Back home, amid corporate honchos being questioned in connection with the 2G scam case by investigating agencies, prime minister Manmohan Singh on Thursday assured a “nervous industry” that the government is committed to creating a corruption-free environment to ensure the industry moved ahead without fear.
The government is mulling all measures, administrative and legislative, to tackle corruption and better transparency, he said at a meeting of the Council on Industry and Trade, which was attended by Ratan Tata, Rahul Bajaj, Azim Premji, Sunil Bharti Mittal, Deepak Parekh, Swati Piramal and Kumarmangalam Birla, among others.
Axis Mutual Fund has launched a Dynamic Bond Fund. While such funds were launched to allow fund manager’s flexibility to deal with changing interest rates, the returns of existing dynamic funds have not been encouraging
The committee, which includes representatives from SEBI, Reserve Bank of India (RBI) and independent experts, would advise the regulator on development of the corporate bond market and the market for securitised instruments in the country
Mumbai: Market regulator Securities and Exchange Board of India (SEBI) today constituted a 16-member committee which will suggest a roadmap for developing corporate bond market in the country, reports PTI.
The ‘Corporate Bonds & Securitisation Advisory Committee’ would be chaired by RH Patil, the chairman of Clearing Corporation of India (CCIL), SEBI said in a statement.
The committee, which includes representatives from SEBI, Reserve Bank of India (RBI) and independent experts, would advise the regulator on development of the corporate bond market and the market for securitised instruments in the country.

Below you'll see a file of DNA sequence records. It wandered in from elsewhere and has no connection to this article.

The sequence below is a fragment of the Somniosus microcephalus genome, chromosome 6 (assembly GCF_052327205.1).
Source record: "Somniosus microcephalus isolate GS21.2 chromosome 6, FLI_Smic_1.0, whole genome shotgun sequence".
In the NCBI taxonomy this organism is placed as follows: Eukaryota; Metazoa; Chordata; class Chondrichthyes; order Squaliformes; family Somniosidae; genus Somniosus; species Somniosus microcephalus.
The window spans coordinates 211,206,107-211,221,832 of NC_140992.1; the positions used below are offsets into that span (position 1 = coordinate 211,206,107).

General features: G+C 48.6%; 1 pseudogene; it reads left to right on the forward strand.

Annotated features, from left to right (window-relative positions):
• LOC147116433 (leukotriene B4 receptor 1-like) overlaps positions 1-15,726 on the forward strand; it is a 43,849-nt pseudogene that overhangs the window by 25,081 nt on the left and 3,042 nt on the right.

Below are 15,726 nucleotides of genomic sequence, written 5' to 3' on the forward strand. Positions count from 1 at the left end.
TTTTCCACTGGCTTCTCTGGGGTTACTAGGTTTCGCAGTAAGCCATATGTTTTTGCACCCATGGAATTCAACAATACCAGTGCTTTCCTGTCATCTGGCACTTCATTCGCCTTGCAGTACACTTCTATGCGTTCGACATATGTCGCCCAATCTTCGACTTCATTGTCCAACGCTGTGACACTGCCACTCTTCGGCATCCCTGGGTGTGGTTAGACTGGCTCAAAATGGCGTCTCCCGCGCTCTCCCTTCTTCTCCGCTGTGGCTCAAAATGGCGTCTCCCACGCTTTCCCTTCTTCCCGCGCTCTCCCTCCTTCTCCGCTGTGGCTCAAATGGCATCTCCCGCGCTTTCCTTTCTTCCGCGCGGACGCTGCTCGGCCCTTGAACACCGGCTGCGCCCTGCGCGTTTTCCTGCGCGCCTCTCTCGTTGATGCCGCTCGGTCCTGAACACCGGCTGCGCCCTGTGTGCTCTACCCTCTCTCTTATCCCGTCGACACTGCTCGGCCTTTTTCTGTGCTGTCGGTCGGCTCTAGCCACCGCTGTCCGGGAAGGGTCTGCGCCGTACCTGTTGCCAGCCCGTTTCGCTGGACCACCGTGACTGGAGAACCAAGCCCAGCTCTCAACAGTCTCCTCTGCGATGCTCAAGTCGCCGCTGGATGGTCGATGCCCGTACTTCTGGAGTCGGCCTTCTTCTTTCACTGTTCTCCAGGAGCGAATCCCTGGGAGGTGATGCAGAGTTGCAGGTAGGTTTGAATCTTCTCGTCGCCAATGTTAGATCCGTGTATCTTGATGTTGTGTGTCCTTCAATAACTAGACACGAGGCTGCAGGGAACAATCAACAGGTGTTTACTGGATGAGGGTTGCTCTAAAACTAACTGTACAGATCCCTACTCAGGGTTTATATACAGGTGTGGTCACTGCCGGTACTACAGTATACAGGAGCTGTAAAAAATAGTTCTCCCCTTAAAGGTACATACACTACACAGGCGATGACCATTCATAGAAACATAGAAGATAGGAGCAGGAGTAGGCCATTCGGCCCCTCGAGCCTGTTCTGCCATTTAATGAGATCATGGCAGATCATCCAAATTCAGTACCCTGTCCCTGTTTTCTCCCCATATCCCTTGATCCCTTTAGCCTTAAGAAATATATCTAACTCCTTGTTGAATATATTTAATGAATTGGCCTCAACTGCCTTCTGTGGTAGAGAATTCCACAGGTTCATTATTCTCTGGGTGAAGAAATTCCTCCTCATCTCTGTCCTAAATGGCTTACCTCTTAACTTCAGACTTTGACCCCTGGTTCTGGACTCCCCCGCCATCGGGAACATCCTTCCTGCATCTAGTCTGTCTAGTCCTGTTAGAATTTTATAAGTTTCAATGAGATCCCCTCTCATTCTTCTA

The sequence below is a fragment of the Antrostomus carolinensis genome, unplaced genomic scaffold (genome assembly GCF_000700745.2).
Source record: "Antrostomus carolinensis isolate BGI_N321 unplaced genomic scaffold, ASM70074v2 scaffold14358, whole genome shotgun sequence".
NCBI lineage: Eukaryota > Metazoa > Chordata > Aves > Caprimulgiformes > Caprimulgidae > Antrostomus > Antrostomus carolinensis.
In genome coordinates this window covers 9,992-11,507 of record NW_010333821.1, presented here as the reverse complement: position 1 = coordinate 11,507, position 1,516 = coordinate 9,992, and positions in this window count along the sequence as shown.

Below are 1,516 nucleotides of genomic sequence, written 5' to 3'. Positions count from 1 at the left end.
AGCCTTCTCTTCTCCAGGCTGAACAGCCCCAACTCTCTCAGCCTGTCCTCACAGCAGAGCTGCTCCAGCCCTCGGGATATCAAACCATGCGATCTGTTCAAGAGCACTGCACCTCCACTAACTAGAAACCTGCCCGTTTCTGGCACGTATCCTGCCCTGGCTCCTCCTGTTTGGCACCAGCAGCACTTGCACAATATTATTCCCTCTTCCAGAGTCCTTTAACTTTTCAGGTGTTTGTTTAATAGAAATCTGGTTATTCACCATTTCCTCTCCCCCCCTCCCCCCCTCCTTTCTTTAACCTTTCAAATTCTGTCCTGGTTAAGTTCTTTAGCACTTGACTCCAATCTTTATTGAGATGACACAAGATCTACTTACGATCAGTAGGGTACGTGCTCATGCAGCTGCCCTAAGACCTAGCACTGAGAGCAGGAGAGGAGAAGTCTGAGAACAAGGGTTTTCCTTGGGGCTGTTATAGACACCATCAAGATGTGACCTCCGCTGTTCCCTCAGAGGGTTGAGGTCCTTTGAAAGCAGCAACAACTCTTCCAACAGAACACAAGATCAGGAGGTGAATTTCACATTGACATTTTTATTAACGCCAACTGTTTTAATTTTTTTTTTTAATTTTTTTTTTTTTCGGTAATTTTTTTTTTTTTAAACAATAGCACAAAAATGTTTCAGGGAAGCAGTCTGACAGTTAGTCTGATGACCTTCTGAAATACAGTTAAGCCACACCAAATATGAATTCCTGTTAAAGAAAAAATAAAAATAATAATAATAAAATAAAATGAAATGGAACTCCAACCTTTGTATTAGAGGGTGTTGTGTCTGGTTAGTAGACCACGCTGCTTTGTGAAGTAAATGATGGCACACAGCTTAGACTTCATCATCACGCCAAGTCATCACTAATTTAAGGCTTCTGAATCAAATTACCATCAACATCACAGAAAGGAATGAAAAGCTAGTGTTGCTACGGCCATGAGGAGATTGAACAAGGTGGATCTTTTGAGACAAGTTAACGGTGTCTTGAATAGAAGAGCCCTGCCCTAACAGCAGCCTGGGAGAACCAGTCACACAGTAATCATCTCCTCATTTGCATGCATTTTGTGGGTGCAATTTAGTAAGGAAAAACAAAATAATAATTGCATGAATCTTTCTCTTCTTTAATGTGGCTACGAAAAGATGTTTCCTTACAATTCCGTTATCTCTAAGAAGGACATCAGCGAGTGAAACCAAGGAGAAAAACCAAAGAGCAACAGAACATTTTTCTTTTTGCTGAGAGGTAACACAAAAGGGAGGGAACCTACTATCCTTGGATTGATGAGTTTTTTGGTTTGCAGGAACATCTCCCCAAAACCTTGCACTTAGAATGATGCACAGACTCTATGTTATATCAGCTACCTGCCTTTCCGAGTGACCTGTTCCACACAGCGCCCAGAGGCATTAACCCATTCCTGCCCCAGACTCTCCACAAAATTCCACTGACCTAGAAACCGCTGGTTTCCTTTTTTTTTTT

Members of the committee include Nimesh N Kampani (chairman, JM Financial), Rajiv Lall (MD & CEO, IDFC), Chitra Ramakrisha (joint MD, NSE) and B Prasanna (MD & CEO, ICICI Securities- PD), among others.
The committee would “advise SEBI on implementing the recommendations of the High Level Committee on Corporate Bonds and Securitisation,” it said.
It would also suggest removal of regulatory hurdles and advise on issues which need to be taken up with other regulators as also highlight the operational and systemic risks, if any, in the corporate bonds and securitised instruments market.
“This would help make the corporate bond and securitisation market more active and dynamic,” SMC Global Securities strategist & head of research Jagannadham Thunuguntla said.
Pursuant to the announcement made in the Union Budget, 2005-06, the government had appointed a ‘high level expert committee’ on corporate bonds and securitisation to examine legal, regulatory, tax and market design issues in the development of the corporate bond market.
The committee’s recommendations included enhancing the issuer as well as investor base of corporate bonds, simplification of listing and disclosure norms, rationalisation of stamp duty and withholding tax and consolidation of debt.
The committee had also suggested improving trading system through introduction of an electronic order matching system, efficient clearing and settlement systems, a comprehensive reporting mechanism, developing market conventions and self- regulation and development of the securitised debt market.
Earlier this month, SEBI allowed listing of securitised debt instruments or certificates on exchanges, and said that the move would help improve the secondary market liquidity for such instruments.
Securitisation involves pooling of financial assets and the issuance of securities that are re-paid from the cash flows generated by these assets.
Common assets for securitisation include credit cards, mortgages, auto and consumer loans, student loans, corporate debt, export receivable and offshore remittances.